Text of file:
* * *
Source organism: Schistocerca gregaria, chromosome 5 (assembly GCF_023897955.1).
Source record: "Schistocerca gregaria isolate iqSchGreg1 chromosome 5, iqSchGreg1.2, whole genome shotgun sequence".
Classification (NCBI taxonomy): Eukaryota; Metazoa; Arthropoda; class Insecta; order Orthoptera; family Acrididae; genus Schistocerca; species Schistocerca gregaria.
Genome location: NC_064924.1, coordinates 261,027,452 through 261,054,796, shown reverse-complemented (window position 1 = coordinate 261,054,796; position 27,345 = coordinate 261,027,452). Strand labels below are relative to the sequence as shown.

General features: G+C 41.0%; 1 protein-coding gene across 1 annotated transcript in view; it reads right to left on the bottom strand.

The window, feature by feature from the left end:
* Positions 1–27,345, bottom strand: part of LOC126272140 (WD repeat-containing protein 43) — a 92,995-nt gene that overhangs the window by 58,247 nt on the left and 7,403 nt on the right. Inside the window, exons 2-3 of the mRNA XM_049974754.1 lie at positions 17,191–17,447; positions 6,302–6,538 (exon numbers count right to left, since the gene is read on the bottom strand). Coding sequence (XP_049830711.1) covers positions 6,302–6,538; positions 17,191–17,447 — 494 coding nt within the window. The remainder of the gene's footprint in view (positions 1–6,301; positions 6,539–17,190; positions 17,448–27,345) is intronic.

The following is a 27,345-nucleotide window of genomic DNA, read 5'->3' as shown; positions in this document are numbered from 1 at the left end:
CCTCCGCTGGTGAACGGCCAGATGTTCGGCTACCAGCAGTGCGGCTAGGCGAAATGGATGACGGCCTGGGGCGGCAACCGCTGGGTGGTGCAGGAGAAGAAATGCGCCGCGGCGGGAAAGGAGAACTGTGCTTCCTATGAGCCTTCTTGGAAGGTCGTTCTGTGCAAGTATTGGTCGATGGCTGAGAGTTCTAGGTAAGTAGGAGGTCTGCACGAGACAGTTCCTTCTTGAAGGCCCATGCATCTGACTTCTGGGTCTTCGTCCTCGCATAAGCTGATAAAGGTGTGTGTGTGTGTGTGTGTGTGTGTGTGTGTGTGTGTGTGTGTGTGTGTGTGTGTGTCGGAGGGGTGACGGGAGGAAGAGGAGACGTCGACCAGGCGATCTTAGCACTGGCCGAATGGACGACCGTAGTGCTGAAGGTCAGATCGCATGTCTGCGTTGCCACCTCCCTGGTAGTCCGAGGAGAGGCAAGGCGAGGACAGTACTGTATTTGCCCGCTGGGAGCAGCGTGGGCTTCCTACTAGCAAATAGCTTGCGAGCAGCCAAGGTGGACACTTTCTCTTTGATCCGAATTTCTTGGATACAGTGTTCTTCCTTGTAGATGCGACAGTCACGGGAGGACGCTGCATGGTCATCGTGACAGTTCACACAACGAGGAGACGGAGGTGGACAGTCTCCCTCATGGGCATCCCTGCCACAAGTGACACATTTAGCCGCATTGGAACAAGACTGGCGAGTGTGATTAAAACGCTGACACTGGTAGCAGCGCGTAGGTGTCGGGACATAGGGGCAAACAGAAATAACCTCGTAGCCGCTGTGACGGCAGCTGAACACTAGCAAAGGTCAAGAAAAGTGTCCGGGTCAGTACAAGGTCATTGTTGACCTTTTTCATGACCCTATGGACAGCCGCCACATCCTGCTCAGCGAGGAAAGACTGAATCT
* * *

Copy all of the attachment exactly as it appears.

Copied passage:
Source organism: Schistocerca gregaria, chromosome 5 (assembly GCF_023897955.1).
Source record: "Schistocerca gregaria isolate iqSchGreg1 chromosome 5, iqSchGreg1.2, whole genome shotgun sequence".
Classification (NCBI taxonomy): Eukaryota; Metazoa; Arthropoda; class Insecta; order Orthoptera; family Acrididae; genus Schistocerca; species Schistocerca gregaria.
Genome location: NC_064924.1, coordinates 261,027,452 through 261,054,796, shown reverse-complemented (window position 1 = coordinate 261,054,796; position 27,345 = coordinate 261,027,452). Strand labels below are relative to the sequence as shown.

General features: G+C 41.0%; 1 protein-coding gene across 1 annotated transcript in view; it reads right to left on the bottom strand.

The window, feature by feature from the left end:
* Positions 1–27,345, bottom strand: part of LOC126272140 (WD repeat-containing protein 43) — a 92,995-nt gene that overhangs the window by 58,247 nt on the left and 7,403 nt on the right. Inside the window, exons 2-3 of the mRNA XM_049974754.1 lie at positions 17,191–17,447; positions 6,302–6,538 (exon numbers count right to left, since the gene is read on the bottom strand). Coding sequence (XP_049830711.1) covers positions 6,302–6,538; positions 17,191–17,447 — 494 coding nt within the window. The remainder of the gene's footprint in view (positions 1–6,301; positions 6,539–17,190; positions 17,448–27,345) is intronic.

The following is a 27,345-nucleotide window of genomic DNA, read 5'->3' as shown; positions in this document are numbered from 1 at the left end:
CCTCCGCTGGTGAACGGCCAGATGTTCGGCTACCAGCAGTGCGGCTAGGCGAAATGGATGACGGCCTGGGGCGGCAACCGCTGGGTGGTGCAGGAGAAGAAATGCGCCGCGGCGGGAAAGGAGAACTGTGCTTCCTATGAGCCTTCTTGGAAGGTCGTTCTGTGCAAGTATTGGTCGATGGCTGAGAGTTCTAGGTAAGTAGGAGGTCTGCACGAGACAGTTCCTTCTTGAAGGCCCATGCATCTGACTTCTGGGTCTTCGTCCTCGCATAAGCTGATAAAGGTGTGTGTGTGTGTGTGTGTGTGTGTGTGTGTGTGTGTGTGTGTGTGTGTGTGTGTGTCGGAGGGGTGACGGGAGGAAGAGGAGACGTCGACCAGGCGATCTTAGCACTGGCCGAATGGACGACCGTAGTGCTGAAGGTCAGATCGCATGTCTGCGTTGCCACCTCCCTGGTAGTCCGAGGAGAGGCAAGGCGAGGACAGTACTGTATTTGCCCGCTGGGAGCAGCGTGGGCTTCCTACTAGCAAATAGCTTGCGAGCAGCCAAGGTGGACACTTTCTCTTTGATCCGAATTTCTTGGATACAGTGTTCTTCCTTGTAGATGCGACAGTCACGGGAGGACGCTGCATGGTCATCGTGACAGTTCACACAACGAGGAGACGGAGGTGGACAGTCTCCCTCATGGGCATCCCTGCCACAAGTGACACATTTAGCCGCATTGGAACAAGACTGGCGAGTGTGATTAAAACGCTGACACTGGTAGCAGCGCGTAGGTGTCGGGACATAGGGGCAAACAGAAATAACCTCGTAGCCGCTGTGACGGCAGCTGAACACTAGCAAAGGTCAAGAAAAGTGTCCGGGTCAGTACAAGGTCATTGTTGACCTTTTTCATGACCCTATGGACAGCCGCCACATCCTGCTCAGCGAGGAAAGACTGAATCT